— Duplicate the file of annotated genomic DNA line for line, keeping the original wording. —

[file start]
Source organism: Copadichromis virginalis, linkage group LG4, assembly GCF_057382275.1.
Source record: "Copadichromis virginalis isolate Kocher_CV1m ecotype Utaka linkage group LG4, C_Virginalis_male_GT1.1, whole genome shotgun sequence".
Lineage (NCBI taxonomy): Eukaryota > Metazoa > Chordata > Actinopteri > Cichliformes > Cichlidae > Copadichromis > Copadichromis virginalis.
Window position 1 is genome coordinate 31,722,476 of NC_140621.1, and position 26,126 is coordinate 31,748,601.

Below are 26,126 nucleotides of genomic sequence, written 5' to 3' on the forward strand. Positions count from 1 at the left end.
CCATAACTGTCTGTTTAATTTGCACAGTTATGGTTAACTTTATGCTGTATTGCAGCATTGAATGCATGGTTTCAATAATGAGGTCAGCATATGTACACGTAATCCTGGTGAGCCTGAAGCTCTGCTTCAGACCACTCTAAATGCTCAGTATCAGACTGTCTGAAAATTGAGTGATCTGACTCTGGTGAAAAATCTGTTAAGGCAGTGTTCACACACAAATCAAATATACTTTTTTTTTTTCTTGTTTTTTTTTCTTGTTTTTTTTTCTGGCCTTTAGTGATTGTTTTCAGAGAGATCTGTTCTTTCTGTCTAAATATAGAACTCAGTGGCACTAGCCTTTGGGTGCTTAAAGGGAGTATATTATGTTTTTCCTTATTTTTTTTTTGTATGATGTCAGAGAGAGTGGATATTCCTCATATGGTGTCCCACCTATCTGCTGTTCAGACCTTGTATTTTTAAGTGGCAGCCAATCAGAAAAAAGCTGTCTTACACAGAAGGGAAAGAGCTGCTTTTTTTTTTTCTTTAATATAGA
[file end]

Source organism: Copadichromis virginalis, linkage group LG4, assembly GCF_057382275.1.
Source record: "Copadichromis virginalis isolate Kocher_CV1m ecotype Utaka linkage group LG4, C_Virginalis_male_GT1.1, whole genome shotgun sequence".
Lineage (NCBI taxonomy): Eukaryota > Metazoa > Chordata > Actinopteri > Cichliformes > Cichlidae > Copadichromis > Copadichromis virginalis.
Window position 1 is genome coordinate 31,722,476 of NC_140621.1, and position 26,126 is coordinate 31,748,601.

Below are 26,126 nucleotides of genomic sequence, written 5' to 3' on the forward strand. Positions count from 1 at the left end.
CCATAACTGTCTGTTTAATTTGCACAGTTATGGTTAACTTTATGCTGTATTGCAGCATTGAATGCATGGTTTCAATAATGAGGTCAGCATATGTACACGTAATCCTGGTGAGCCTGAAGCTCTGCTTCAGACCACTCTAAATGCTCAGTATCAGACTGTCTGAAAATTGAGTGATCTGACTCTGGTGAAAAATCTGTTAAGGCAGTGTTCACACACAAATCAAATATACTTTTTTTTTTTCTTGTTTTTTTTTCTTGTTTTTTTTTCTGGCCTTTAGTGATTGTTTTCAGAGAGATCTGTTCTTTCTGTCTAAATATAGAACTCAGTGGCACTAGCCTTTGGGTGCTTAAAGGGAGTATATTATGTTTTTCCTTATTTTTTTTTTGTATGATGTCAGAGAGAGTGGATATTCCTCATATGGTGTCCCACCTATCTGCTGTTCAGACCTTGTATTTTTAAGTGGCAGCCAATCAGAAAAAAGCTGTCTTACACAGAAGGGAAAGAGCTGCTTTTTTTTTTTCTTTAATATAGA